News Article | April 24, 2017
Site: www.eurekalert.org

Two years ago, the Zika virus drew attention to microcephaly, a developmental disorder in which the brain and skull display inhibited growth. But there are other causes of microcephaly, such as congenital genetic diseases. Much is still unknown about brain development, but researchers at Utrecht University, in collaboration with their colleagues in Switzerland, have now new shed light on the molecules involved. The results of their research will be published in Nature Cell Biology.


News Article | April 19, 2017
Site: www.eurekalert.org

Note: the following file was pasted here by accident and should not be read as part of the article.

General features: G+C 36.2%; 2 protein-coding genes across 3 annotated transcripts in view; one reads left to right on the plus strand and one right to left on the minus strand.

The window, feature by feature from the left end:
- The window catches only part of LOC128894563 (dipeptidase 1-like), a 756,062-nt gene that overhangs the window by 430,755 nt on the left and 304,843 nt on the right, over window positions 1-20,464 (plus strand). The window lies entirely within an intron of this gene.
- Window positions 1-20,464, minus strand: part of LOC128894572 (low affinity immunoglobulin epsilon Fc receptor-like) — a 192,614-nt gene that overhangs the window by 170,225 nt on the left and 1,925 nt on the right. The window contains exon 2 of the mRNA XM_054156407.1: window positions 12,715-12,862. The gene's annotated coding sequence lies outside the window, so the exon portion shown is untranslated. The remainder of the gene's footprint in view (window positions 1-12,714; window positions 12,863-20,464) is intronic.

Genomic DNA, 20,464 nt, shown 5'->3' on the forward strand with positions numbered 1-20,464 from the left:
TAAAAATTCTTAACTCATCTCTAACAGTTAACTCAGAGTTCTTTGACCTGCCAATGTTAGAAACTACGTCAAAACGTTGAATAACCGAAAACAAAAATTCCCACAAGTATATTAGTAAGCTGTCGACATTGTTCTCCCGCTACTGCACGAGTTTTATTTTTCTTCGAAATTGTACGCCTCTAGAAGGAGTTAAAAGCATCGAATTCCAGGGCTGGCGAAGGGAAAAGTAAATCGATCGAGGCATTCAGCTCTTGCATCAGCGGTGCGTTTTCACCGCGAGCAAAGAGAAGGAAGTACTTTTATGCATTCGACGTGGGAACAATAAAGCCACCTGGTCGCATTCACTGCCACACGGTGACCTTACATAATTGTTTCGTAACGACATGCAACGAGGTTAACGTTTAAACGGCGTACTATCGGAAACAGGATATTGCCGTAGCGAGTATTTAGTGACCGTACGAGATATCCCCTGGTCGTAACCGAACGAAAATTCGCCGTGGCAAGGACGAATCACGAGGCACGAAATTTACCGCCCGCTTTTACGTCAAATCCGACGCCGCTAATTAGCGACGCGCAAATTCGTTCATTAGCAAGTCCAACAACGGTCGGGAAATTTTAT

Neurons are the main cells in the nervous system. They process information by sending, receiving, and combining signals from around the brain and the body. All neurons have a cell body where molecules vital for its functioning and maintenance are produced. The axon, a long and slender extension that can reach one metre in length in humans, sends information from the nerve cell to other nerve cells. Neuronal survival is highly dependent on the transport of vital molecules within this axon. Research has shown that defects in the transport function in the axons play a key role in degenerative brain diseases such as Alzheimer. "Previous research examined transport processes in small areas of the axon, such as the very beginning or the very end. This left it unclear how the movement of molecules through the axon was regulated over long distances. In our study, we provide the first comprehensive map of transport in mammalian axons", says Casper Hoogenraad, Professor of Cell Biology at Utrecht University, explaining the relevance of this study. In most neurons, an area between the cell body and the axon called the 'axon initial segment' serves as a checkpoint: only some molecules can pass through it. This area has stumped scientists for more than a decade. Why should one type of molecule be able to pass through this area, while others cannot? The answer is to be found in the traffic regulator, a protein called MAP2. "With this discovery, we have answered a fundamental question about the unique functioning of nerve cells that has occupied scientists for a long time", lead author of the study Dr Laura Gumy says. The cell biologists from Utrecht first discovered that larger quantities of MAP2 accumulate between the cell body and the axon. When they removed MAP2 from the neuron, the normal pattern of molecule movement changed. Certain molecules suddenly ceased to enter the axon, whereas others accumulated in the axon instead of passing through to the cell body. This abnormal transport indicates that MAP2 is the driving force behind transport within the axon. The cell biologists from Utrecht University went on to make another very important discovery. Since axons are so long, transport in the neurons is carried out by sets of proteins - known as 'motor proteins' - that carry packages of other proteins on their back. As it turns out, MAP2 is able to switch a specific 'motor protein' on or off, like a car key. This means that MAP2 actually controls which packages of molecules may enter the axon and which may not. Targeting the activity of the transport engine allowed the researchers to make another interesting discovery: MAP2 is also able to control the delivery of molecules at specific points along the axon. "Transport within axons has been shown to fail in Alzheimer, Parkinson's disease and Huntington's disease, as well as in many other diseases. When the neuron is no longer able to control where molecules go, or is unable to get molecules to where they need to be, it cannot do its job. By understanding how transport works, we have laid the foundation for considering new targets and potential therapies for various neurodegenerative disorders", Casper Hoogenraad concludes.